Harnessing extremely confined and strongly directional polaritons at the nanoscale is crucial for the creation of integrated nanophotonic devices, circuits, and chips. A lot of research has been conducted on high-symmetry crystals, especially on hyperbolic polaritons (HPs). Nevertheless, the HP propagation within the plane of high-symmetry optical crystals typically displays four mirror-symmetric beams, leading to a decrease in directionality and efficiency of energy transport.
In a new paper published in eLight, a team of scientists led by Professor Xinliang Zhang and Peining Li from Huazhong University of Science and Technology and Professor Zhigao Dai from China University of Geosciences have developed a new technique for in-plane anisotropic excitation and propagation of HPs by controlling the near-field excitation source. Their research could expand the possibilities for manipulating asymmetric polaritons, where it could be applied to reconfigurable polaritonic devices.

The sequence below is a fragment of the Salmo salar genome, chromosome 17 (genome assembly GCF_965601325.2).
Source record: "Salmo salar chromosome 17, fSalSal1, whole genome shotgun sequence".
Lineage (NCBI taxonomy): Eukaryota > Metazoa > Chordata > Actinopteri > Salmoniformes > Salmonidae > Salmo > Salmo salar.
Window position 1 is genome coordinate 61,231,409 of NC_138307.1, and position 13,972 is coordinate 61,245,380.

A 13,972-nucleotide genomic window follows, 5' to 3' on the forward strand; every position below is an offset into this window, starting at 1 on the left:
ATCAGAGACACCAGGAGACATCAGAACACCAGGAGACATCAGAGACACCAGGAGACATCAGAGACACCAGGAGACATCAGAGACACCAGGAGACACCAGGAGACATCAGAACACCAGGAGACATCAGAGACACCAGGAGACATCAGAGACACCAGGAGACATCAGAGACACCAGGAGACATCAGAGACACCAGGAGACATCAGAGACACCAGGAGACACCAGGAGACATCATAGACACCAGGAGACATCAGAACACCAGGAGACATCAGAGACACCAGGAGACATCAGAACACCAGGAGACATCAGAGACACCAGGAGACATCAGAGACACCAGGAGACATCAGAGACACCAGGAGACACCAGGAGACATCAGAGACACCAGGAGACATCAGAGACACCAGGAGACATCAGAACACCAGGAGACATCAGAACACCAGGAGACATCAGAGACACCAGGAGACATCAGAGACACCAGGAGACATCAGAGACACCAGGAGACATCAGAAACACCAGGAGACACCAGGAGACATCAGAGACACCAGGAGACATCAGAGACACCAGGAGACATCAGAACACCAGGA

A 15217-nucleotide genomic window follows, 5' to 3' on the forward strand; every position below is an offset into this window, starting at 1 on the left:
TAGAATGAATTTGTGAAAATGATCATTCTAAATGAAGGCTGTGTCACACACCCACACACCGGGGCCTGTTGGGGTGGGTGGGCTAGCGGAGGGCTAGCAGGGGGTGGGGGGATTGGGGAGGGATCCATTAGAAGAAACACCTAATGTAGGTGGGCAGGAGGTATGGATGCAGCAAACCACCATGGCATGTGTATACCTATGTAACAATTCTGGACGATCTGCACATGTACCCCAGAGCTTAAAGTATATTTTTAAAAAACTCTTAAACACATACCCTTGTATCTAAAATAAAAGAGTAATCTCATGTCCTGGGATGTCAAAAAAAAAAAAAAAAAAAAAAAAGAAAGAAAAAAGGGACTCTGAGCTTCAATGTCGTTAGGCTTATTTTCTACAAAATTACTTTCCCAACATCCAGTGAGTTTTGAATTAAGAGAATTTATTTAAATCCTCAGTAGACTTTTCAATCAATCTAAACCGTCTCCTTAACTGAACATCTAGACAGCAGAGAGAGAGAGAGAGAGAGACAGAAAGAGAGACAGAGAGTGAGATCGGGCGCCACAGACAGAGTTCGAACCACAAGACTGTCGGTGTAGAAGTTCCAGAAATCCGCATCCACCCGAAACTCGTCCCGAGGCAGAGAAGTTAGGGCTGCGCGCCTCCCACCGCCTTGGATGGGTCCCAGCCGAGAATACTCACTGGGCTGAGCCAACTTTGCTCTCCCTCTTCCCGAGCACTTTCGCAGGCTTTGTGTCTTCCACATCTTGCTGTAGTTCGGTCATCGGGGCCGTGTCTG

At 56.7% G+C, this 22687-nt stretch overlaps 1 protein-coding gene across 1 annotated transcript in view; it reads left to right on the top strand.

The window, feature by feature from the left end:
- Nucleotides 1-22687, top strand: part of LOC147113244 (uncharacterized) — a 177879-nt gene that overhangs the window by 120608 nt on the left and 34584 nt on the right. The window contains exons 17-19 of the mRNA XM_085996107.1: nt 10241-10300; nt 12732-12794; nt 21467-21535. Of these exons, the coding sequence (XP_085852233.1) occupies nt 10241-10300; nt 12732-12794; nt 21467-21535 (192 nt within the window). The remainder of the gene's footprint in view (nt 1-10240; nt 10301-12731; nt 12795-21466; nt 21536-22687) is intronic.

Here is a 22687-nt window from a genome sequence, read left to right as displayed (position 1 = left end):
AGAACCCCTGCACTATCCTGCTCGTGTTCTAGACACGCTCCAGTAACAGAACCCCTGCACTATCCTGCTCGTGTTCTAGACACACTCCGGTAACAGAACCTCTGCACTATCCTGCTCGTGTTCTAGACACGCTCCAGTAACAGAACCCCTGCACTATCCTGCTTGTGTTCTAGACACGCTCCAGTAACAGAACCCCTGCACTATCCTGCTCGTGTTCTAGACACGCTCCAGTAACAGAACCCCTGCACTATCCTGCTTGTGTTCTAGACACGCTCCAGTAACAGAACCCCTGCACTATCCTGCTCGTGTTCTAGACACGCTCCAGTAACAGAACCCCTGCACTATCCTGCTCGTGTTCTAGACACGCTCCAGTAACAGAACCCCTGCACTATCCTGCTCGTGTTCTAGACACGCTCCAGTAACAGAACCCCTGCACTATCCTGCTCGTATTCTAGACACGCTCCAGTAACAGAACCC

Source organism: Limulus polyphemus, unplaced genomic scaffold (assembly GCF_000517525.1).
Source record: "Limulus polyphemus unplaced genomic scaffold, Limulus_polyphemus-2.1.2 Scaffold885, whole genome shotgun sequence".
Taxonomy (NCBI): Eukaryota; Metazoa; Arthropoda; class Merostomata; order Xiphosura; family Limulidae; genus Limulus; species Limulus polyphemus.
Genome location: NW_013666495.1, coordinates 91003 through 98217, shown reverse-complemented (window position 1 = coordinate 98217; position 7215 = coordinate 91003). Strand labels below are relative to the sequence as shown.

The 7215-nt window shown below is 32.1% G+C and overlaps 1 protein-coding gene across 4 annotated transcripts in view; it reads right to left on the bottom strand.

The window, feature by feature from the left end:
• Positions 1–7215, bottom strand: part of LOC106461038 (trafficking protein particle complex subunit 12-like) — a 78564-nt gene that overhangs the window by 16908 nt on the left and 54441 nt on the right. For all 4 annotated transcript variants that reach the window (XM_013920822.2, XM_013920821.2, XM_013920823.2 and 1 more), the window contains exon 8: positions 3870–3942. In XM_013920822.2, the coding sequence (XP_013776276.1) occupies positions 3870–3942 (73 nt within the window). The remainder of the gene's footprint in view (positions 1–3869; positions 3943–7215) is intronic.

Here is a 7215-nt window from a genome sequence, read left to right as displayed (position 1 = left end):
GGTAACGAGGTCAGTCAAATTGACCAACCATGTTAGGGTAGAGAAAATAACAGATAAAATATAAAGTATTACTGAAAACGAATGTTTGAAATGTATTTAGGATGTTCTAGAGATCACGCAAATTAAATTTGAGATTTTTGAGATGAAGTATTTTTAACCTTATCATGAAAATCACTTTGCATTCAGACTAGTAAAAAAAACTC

Recently, hyperbolic shear polaritons, also known as mirror-symmetry-broken polaritons, have been discovered in low-symmetry monoclinic crystals, which exhibit enhanced directional propagation despite suffering from large losses. The nontrivial asymmetries of these shear polaritons arise from the intrinsic non-Hermitian permittivity tensor of the low-symmetry crystals, which thus are not available in high-symmetry crystals.
The research team investigated the impact of linearly polarized in-plane sources on generating symmetry-broken HPs with enhanced directional propagation in high-symmetry, low-loss systems. The team theoretically and experimentally demonstrated that controlling the near-field excitation source can configure the excitation and propagation of in-plane HPs. It leads to the breaking of mirror symmetry in HPs without the need for low crystalline symmetry.
The team’s source-configured approach enables the tuning of the asymmetric polariton propagation over a broad frequency range, thereby establishing a new degree of freedom for the dynamic and robust control of light guiding and propagation on the nanoscale. Their results expand the possibilities for manipulating polaritons and can be applied to reconfigurable polaritonic devices for polarization-dependent nanophotonic circuits or optical isolation.
Reference: “Source-configured symmetry-broken hyperbolic polaritons” by Caixing Hu, Tian Sun, Ying Zeng, Weiliang Ma, Zhigao Dai, Xiaosheng Yang, Xinliang Zhang and Peining Li, 7 June 2023, eLight.